Culture as society’s immune system
The primary function of the body’s immune system is to identify and protect what is self and destroy what is not-self. What the immune system learned while the foetus was still in the womb was that anything it came into contact with during that time must be regarded as self. A society’s ancestral culture is the social analogue of the body’s immune system. It identifies what is socially self, i.e. whatever displays the ancestral culture, and protects it from the intrusive and alien. When it is functioning properly, the immune system will repel invaders. One of the ways in which an immune system can go wrong is to assault cells that it is supposed to protect. When a culture is functioning properly, it will react to invaders by mobilizing its society for resistance. Likewise, when a culture goes faulty, it may not only (like an AIDS-afflicted immune system) fail to protect against the alien invasion; it can even (as in auto-immune disease) attack its own society.
The notion that culture is the ultimate backbone of a people, the immune system of a society, is alien to the niggerized consciousness of the populations of PanAfrica. Many of their comprador elite now see African culture as nothing more than a source of fossilized arts and museum pieces to be sold to earn foreign exchange! Others view it as a disgraceful, primitive paganism that should be smashed and consigned to the bonfire. That is a most dangerous situation and needs to be urgently ended if the peoples of PanAfrica intend to survive. To help bring home to Africans the true nature and vital function of culture, there is probably no better example than Meiji Japan.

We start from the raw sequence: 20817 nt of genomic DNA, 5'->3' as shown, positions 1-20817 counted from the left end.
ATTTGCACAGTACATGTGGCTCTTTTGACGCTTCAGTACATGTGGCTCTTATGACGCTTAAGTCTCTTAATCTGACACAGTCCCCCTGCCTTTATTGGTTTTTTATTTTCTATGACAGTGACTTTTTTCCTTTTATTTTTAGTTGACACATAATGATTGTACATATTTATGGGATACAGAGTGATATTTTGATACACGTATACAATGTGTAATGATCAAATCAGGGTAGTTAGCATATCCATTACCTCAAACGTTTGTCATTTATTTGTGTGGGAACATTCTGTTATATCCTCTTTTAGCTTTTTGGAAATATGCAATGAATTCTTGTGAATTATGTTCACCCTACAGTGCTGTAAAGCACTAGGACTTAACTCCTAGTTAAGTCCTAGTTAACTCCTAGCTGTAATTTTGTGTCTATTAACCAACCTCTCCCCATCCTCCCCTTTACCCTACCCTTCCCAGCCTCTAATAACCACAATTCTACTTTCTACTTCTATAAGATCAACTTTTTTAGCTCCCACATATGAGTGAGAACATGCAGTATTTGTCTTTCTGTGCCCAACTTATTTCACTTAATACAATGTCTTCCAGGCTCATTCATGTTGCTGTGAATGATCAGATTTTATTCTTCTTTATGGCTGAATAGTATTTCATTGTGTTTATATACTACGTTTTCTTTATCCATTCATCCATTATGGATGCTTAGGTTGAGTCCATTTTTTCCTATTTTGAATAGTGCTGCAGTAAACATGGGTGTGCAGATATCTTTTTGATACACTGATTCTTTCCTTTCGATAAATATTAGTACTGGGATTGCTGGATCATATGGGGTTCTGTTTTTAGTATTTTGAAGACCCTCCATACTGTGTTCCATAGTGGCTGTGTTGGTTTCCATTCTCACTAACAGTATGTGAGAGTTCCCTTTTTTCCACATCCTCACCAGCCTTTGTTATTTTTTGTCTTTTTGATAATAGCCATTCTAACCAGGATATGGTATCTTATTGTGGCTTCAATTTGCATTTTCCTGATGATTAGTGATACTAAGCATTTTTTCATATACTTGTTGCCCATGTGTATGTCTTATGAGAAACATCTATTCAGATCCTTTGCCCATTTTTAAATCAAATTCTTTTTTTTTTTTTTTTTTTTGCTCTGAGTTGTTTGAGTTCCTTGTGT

Meiji Japan: ancestral culture in the modernization process
How and why did Japan survive the Pan European attempt to colonize and destroy it and, within 50 years, 1868-1904, convert itself into a world power? How and why did a Japan that was overawed by Commodore Perry and his few gunboats in 1853 turn itself into a power that defeated Imperial Russia in 1904? To see the Meiji spirit and Japanese culture in action, the book to read is Lafcadio Hearn, Writings from Japan, ed by Francis King, Harmondsworth: Penguin, 1984; especially the essays “The Japanese Family”, “A Conservative”, “Christian Converts” and “A Glimpse of Tendencies”. But the whole book needs to be read to get a feel for Japanese culture and how it came to the rescue of the Japanese people and saved them from the White Peril that overwhelmed the rest of the non-European world.
By way of introduction to the Meiji example, here are some excerpts from Lafcadio Hearn:
1. In many ways a human society may be compared biologically with an individual organism. Foreign elements introduced forcibly into the system of either, and impossible to assimilate, set up irritations and partial disintegration, until eliminated naturally or removed artificially. Japan is strengthening herself through elimination of disturbing elements; and this natural process is symbolized in the resolve to . . . leave nothing under foreign control within the empire. It is also manifested in the dismissal of foreign employees, in the resistance offered by Japanese congregations to the authority of foreign missionaries, and in the resolute boycotting of foreign merchants. (p. 268)
2. On "the queer superstitions of the pre-Meiji era concerning" Occidentals
Although recognized as intelligent and formidable creatures, Occidentals were thought of as more closely allied to animals than to mankind. They had hairy bodies of queer shape; their teeth were different from those of men; their internal organs were also peculiar; and their moral ideas those of goblins. –(p. 296)
3. On Foreigners and foreign help
What is worse for the alien than miscomprehension is the simple fact that he is in the position of an invader. (p. 263)